The rewards of confession are many. I have pointed to only a few of them. Confession helps us to assume responsibility and accountability for our actions. Confession initiates the healing process. Confession removes adversarial relationships. And confession is the key to forgiveness and compassion, which all of us desire from our Father in Heaven and from those who surround us. ("The Path of Growth," Ensign, Dec. 1999, 15-17)
James 5:16 The effectual fervent prayer of a righteous man availeth much
Effectual means "having adequate power or force, to produce an intended effect." (Webster's 1945 Unabridged Dictionary) Our prayers must be both fervent and effectual. Enos' prayer is probably the prototypical fervent prayer. In only one night's work, he received the promise 1) that his sins were forgiven, 2) that the Nephites would be blessed according to their faithfulness, and 3) that the records of the Nephites would be brought forth unto the descendants of the Lamanites. (Enos 1:5-18)
Harold B. Lee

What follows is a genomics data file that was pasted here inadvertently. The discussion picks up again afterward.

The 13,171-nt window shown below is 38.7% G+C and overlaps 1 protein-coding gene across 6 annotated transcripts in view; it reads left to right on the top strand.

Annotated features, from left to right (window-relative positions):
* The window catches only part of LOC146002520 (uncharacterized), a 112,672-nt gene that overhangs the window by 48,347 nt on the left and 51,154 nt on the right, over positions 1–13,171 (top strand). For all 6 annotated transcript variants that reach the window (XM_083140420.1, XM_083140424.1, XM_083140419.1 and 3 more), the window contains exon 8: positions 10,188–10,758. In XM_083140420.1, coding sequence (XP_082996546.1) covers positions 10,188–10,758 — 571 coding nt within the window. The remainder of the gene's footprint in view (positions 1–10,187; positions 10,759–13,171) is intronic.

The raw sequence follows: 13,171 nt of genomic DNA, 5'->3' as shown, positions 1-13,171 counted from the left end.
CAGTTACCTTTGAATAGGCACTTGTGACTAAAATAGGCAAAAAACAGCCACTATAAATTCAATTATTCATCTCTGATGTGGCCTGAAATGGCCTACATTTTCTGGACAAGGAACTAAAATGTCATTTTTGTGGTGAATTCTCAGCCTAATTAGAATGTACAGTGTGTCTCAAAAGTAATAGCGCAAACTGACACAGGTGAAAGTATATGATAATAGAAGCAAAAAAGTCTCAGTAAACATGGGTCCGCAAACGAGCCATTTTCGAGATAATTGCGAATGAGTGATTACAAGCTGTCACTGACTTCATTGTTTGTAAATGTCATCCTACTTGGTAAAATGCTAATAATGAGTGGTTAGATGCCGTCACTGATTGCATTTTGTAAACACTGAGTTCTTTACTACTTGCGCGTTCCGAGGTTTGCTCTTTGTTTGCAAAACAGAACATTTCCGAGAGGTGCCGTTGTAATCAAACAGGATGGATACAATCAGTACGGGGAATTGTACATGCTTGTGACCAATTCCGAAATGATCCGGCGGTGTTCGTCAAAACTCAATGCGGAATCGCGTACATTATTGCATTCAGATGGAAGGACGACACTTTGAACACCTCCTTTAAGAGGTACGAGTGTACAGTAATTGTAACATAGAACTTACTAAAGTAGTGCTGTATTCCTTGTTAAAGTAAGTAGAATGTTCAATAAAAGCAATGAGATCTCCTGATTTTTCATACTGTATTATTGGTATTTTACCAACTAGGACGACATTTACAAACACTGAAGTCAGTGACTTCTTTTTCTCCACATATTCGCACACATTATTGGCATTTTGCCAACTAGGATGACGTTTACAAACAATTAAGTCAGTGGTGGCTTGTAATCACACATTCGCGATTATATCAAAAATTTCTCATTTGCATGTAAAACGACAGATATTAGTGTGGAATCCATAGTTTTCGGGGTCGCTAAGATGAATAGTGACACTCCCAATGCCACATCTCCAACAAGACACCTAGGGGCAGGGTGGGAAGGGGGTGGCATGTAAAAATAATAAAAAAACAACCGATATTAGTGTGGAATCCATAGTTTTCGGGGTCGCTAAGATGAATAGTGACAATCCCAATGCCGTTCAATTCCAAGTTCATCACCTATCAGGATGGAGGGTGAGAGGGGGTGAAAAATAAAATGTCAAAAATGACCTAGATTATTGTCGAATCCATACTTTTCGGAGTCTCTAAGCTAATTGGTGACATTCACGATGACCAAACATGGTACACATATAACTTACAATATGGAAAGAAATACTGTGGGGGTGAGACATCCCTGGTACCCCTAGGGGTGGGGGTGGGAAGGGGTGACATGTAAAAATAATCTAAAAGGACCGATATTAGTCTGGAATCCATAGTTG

We read about Enos, struggling in prayer all day and all night (see Enos 1:4). I read that to a woman and she said, "Just imagine a man praying all day and all night. I can't believe it." I said to her, "Maybe one day you'll be in a position where you will have to pray all day and all night." I've been in that circumstance where it wasn't all one day and one night, but the next day and the next night, and the next day. I'd fast until my strength was fast going, then I'd get a little nourishment and I'd go on fasting. I wasn't always on my knees, but I was praying. I remember the blessing I was seeking for one I was trying to save. I was all alone in this house where I was staying, and so I was left to my own. I had to go before a judge the next day, in the morning. And so, all day Sunday I made an outline of what I might say when I got before that judge as carefully as I knew how to document it. But in the middle of the night (apparently I had slipped off into a little slumber), suddenly I was awakened (I was as much awake as I am now) and it was as though someone had pulled up a chair and was there right beside me and dictated into my mind exactly what I was to do. It wasn't what I had planned and what I had written on this paper in outline. I didn't need any outline. All because I had been close to the Lord. I knew I could trust Him. And I saw a miracle happen. (The Teachings of Harold B. Lee, edited by Clyde J. Williams [Salt Lake City: Bookcraft, 1996], 125.)